WASHINGTON -- Two Pennsylvania state representatives joined forces this month to petition the federal government to rename a controversially named peak in the Alleghany Mountains.
Rep. Rosita Youngblood (D), who is the first African-American woman to hold a leadership position in the state’s general assembly, said she didn't believe it when her granddaughter and son told her years ago about Negro Mountain.
“I said, ‘There is no such thing as Negro Mountain in Pennsylvania,’” she told The Huffington Post Monday.
Their research proved otherwise. Negro Mountain is a 30-mile-long ridge that stretches from Maryland’s Deep Creek Lake to Casselman River in Pennsylvania. The peak got its name after a black man known only as "Nemesis" sacrificed his life to save soldiers during the French and Indian War in 1756.
Youngblood’s granddaughter told her she had to do something about the name of the mountain.
“[Nemesis] was a hero,” she said. “He served bravely in helping the white settlers. He gave his life, and I think it’s only fair. We treat all our other heroes when they come home from war, or if they’re in a battle ... equally, and I do believe the same thing should happen with him.”
Youngblood reached across the aisle this month and joined forces with Rep. Seth Grove (R), now a co-sponsor on the bill.
“This commonwealth has a long history of recognizing its heroes by name and Nemesis should not be an exception,” Grove said in a statement. “It’s the 21st century. We should take steps to rename the mountain for the man -- not the race of the man -- who saved the lives of so many.”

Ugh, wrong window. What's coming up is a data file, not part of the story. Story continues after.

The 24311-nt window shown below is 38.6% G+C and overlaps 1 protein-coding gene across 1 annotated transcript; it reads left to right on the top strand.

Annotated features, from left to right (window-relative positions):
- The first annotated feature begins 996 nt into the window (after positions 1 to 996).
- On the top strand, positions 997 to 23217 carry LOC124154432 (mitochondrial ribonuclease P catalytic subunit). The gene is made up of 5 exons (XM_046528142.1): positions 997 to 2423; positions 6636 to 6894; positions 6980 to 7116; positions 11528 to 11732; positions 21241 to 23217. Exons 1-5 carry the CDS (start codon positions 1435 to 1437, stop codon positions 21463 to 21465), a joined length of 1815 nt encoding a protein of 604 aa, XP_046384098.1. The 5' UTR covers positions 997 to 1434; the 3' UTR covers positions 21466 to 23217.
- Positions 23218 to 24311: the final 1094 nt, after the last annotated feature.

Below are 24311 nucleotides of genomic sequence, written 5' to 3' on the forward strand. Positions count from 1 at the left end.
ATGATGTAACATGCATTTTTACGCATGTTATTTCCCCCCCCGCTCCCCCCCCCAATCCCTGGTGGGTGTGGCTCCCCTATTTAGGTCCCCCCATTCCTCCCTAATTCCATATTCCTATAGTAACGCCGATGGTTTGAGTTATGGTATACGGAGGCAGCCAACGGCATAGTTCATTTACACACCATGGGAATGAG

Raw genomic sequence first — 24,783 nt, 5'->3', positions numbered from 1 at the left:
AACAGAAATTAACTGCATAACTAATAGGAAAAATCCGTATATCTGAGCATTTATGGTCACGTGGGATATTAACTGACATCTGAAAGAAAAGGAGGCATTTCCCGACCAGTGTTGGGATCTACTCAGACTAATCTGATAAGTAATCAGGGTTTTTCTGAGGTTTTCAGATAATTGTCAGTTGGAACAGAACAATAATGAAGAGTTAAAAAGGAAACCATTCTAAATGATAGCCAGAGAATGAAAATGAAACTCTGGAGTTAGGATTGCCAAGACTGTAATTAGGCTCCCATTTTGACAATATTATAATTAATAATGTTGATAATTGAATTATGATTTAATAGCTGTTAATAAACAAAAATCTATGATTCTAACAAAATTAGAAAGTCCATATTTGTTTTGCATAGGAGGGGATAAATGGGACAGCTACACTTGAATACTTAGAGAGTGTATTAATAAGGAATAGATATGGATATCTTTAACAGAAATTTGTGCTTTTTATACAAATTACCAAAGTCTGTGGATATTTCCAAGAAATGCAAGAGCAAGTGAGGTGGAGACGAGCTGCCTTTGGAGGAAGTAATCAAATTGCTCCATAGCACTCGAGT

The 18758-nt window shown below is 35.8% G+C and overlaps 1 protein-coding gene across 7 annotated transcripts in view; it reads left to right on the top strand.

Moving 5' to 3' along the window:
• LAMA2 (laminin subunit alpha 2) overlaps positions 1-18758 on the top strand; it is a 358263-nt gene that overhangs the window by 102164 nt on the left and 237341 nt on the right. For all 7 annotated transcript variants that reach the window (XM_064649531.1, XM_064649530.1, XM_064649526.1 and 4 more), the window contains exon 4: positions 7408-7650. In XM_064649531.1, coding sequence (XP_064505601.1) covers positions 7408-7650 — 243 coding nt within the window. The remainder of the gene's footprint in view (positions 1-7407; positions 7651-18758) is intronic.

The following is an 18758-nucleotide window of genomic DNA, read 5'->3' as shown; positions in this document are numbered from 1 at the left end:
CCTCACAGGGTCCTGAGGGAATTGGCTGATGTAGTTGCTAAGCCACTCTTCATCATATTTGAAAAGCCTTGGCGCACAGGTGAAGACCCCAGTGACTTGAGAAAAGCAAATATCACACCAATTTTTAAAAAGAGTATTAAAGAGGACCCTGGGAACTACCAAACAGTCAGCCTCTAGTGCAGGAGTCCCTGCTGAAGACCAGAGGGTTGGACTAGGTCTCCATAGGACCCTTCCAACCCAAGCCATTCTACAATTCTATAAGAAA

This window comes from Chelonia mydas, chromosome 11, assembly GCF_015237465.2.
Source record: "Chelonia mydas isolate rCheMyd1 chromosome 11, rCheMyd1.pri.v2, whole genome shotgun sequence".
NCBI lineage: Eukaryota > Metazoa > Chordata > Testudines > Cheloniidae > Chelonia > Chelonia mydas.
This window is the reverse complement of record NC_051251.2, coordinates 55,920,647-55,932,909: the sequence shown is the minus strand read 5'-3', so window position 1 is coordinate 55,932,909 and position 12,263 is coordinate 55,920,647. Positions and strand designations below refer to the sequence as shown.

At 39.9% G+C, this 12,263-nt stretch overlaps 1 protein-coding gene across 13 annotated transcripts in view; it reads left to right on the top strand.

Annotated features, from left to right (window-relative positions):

Within the state legislature, there has been a jump in support for the new name. The resolution currently has over 30 supporters from both parties.
“There is growing support, more support than we’ve had in the past, on this resolution,” Youngblood spokesman Bill Thomas said. “The representatives consider the urging to be the first step from a statement perspective, from a support perspective that passing this resolution will send a message … to move forward with the petition.”
The process to change the peak’s name begins with a petition to the U.S. Geological Survey via the Pennsylvania Department of Conservation and Natural Resources, which is acting as a liaison, Thomas said.
After receiving the petition, the USGS would need to reach out the state of Maryland to enlist its involvement in the renaming process, Thomas said, since a portion of the ridge is within its borders.
Youngblood said she plans to reach out to a senator from Maryland and ask that they introduce a similar resolution in the state.
Some residents of Somerset County, Pennsylvania, where the peak is located, have pushed back against the name change.
“Even though the world around them has changed, their mindset has not changed,” Youngblood said. “And sometimes it takes something like this to change a person’s mindset so that they understand we’re now in the 21st century. We’re not back in the 17th century.”
Though she hasn’t succeeded in changing the peak’s name just yet, Youngblood said the promise she made to her family is what fuels her fight.
“I think about [how] I made a commitment to my son and my granddaughter that I would get the name changed, and that’s why I’m still working on this,” she said. “It’s important that they see that we can make some changes here in Pennsylvania.”